Additionally, it is often assumed that the conversion of a failed IF for either femoral neck or peritrochanteric fractures is a straightforward solution to the problem. Studies, however, that have compared the outcome of primary arthroplasty (either for osteoarthritis or hip fracture) versus revision of failed fixation do not bear this out [14, 19–21]. There is increased surgical difficulty, more complications (with dislocation and infection rates approximately doubled). Functional outcome is also inferior and there is evidence that the survivorship of these revision prostheses is shorter. There are several reasons for this: patients frequently become profoundly disabled after failed IF leding to more muscle wasting and disuse osteoporosis. Previously operated sites may retain inflammatory tissue or act as a nidus for infection; removal of retained hardware can involve extensive dissection and further damage bone structure, while empty screw holes can lead to inadequate cement pressurisation; fracture collapse may also frustrate attempts at restoration of equal leg lengths.
As hip fractures—and their surgical treatment—carry a well-documented increased mortality risk, it is of particular interest to examine the effect of additional surgery in the same patient group. While Thakar et al.  did note a significant increase in the probability of mortality following re-operation, other studies have observed only transient increases in mortality during either the initial period of hospitalisation  or during the first 6 months . Revision procedures after this did not increase mortality risk and at long-term followup, several authors noted no overall difference in mortality between the groups [10–13, 24, 25]. It is likely, however, that patients passed fit to undergo a secondary operation are a subgroup within this population with a bias towards better survival.
Table 5 outlines the findings from several studies with regard to the additional cost of fixation failure. While the method of cost assessment and currency differ across studies, a clear trend can be seen with revision surgery for failed IF leading to an overall doubling of costs.
Fragility fractures of the hip, with their well-documented impact on morbidity and mortality, probably represent the most devastating outcome of osteoporosis in the elderly. Further complicating management, however, is that weakened osteoporotic bone and vulnerable vascular supply predispose toward a failure of fixation. As our population becomes increasingly older and the incidence of hip fractures continues to rise, even low failure rates will constitute a major challenge to health care systems. Central then to planning for these changes is an understanding of both the incidence of such failures of fixation and the impact they can have.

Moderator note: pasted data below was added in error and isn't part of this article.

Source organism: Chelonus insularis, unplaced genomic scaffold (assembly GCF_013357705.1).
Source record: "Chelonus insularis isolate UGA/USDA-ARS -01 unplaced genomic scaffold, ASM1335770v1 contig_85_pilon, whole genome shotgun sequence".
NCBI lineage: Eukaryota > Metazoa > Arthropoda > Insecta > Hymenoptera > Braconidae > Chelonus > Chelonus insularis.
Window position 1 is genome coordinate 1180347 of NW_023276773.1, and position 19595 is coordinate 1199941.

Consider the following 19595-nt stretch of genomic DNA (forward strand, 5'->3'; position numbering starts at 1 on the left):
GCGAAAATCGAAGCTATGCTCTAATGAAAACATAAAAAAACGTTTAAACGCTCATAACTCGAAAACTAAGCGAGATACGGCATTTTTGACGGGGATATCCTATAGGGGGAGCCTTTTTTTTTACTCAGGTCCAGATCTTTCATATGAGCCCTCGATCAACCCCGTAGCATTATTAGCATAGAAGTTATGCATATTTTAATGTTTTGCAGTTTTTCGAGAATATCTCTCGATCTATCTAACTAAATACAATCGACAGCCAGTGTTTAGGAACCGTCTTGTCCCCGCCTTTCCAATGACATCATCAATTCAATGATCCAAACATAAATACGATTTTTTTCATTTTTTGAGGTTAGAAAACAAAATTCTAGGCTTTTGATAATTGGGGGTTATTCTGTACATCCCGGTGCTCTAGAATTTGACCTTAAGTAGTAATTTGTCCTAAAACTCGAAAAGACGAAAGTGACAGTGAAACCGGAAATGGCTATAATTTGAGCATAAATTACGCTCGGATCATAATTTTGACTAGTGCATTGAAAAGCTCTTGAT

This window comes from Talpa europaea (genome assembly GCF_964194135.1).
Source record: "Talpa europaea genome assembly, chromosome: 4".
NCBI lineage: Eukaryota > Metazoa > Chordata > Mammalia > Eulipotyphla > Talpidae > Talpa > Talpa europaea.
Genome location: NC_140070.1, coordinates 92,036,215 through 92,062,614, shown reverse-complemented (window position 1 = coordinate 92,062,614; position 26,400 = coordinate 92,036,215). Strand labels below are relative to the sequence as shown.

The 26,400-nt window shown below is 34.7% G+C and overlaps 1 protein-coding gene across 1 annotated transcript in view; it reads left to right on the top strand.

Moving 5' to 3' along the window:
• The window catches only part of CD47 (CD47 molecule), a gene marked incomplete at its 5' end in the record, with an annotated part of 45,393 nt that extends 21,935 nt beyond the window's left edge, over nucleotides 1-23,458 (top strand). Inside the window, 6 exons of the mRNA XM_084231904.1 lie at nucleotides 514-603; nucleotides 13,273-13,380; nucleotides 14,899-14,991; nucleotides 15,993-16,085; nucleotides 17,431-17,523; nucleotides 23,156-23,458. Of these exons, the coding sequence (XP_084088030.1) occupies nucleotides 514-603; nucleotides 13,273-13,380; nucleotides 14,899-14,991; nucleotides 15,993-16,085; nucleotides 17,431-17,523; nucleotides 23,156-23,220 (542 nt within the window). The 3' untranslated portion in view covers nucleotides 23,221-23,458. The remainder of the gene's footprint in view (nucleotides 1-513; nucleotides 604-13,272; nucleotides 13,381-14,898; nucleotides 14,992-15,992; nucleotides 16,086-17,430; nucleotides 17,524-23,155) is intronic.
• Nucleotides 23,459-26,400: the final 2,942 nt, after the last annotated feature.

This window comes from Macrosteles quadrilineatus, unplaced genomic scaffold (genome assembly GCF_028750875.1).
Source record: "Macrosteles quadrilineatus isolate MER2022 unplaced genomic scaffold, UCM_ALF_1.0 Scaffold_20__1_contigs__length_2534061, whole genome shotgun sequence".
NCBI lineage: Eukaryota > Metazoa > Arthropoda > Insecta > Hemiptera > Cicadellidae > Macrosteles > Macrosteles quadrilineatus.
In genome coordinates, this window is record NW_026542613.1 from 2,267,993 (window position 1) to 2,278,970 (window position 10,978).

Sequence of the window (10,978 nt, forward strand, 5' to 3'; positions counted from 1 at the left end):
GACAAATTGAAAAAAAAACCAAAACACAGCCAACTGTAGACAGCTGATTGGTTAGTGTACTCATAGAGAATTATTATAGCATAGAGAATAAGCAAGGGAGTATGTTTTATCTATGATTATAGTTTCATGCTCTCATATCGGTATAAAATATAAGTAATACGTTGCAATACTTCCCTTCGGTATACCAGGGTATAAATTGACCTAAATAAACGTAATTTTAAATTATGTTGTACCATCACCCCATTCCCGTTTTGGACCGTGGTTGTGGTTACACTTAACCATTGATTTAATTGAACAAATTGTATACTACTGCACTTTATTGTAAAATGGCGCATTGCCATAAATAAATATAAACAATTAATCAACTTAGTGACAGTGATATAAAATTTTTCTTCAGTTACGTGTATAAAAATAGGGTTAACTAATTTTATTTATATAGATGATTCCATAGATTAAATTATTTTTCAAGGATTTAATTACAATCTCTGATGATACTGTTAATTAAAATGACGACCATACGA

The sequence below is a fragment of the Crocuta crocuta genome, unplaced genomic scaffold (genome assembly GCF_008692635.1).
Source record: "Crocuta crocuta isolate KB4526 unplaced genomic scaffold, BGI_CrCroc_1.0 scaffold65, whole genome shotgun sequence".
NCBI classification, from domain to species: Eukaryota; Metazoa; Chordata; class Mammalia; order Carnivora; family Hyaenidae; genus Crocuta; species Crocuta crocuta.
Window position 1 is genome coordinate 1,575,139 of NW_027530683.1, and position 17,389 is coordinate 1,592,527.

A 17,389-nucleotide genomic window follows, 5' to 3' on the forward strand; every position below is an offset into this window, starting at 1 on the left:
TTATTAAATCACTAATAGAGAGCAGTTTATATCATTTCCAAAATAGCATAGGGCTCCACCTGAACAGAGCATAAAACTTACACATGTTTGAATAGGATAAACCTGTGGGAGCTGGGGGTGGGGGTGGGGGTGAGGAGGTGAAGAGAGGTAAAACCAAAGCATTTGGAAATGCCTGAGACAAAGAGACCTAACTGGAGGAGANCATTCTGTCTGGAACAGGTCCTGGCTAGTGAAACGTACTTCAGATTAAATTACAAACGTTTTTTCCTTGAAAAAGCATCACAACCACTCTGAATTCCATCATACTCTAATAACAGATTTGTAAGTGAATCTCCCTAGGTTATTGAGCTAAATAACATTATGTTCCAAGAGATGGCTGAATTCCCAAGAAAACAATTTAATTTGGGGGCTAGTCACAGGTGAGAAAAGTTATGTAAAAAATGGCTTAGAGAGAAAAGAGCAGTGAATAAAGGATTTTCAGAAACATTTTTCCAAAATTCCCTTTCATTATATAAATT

Overall, the incidence of fixation failure in osteoporotic hip fractures ranges from 5% in peritrochanteric fractures to 15% and 41% in undisplaced and displaced fractures of the femoral neck, respectively. Our findings, in general, support the view that failed internal fixation of these fragility fractures carries a poor prognosis: it leads to a twofold increase in the length of hospital stay and a doubling of healthcare costs. Patients are more likely to suffer a downgrade in their residential status upon discharge with a consequent increase in social dependency. Furthermore, the marked disability and reduction in quality of life evident before salvage procedures may persist at long-term followup. The risk, of course, for the elderly patient with a prolonged period of decreased functioning is that the disability becomes permanent. Despite this, however, no clear link between revision surgery and an increase in mortality has been demonstrated in the literature.
In view of these findings, of particular relevance then is the discussion between IF and arthroplasty in the management of osteoporotic fractures of the hip. While there is a general consensus that elderly patients with an undisplaced (Garden I and II) fracture of the femoral neck can achieve good results after IF with regard to healing, function, and QoL [8, 26], the optimum management of displaced (Garden III and IV) fractures has previously been a source of debate. A recent meta-analysis examining this issue by Parker and Gurusamy  noted that although IF was associated with less initial operative trauma when compared to arthroplasty, there was a significantly higher re-operation rate of 40% versus 11%. Definitive conclusions could not be made regarding the length of hospital stay, return to prefracture residential status, or mortality, but pain and functional outcome did appear to be better for those undergoing a cemented arthroplasty in comparison with fixation. Similar findings were noted by Bhandari et al. in 2003  and Rogmark and Johnell in 2006 . The higher re-operation rate associated with IF is also reflected in studies reporting on financial cost which generally show fixation to be the more expensive option; although IF may have the advantage of a lower initial implant cost, this is outweighed by the high costs associated with repeat admissions and revision surgery [16, 30–32]. Reflecting the high failure and re-operation rates observed with IF, the majority of these fractures are managed by arthroplasty in modern orthopaedic practice. For peritrochanteric fractures of the femur, IF remains the mainstay of treatment, current controversy focusing on intra- versus extramedullary devices and cephalic fixation techniques.
In summary, our findings emphasise the importance of optimising patient surgery in order to reduce the incidence of fixation failure and the associated health and social costs. Furthermore, as arthroplasty has become the preferred treatment method for many of these patients, future studies should focus on which arthroplasty would best serve different patient groups.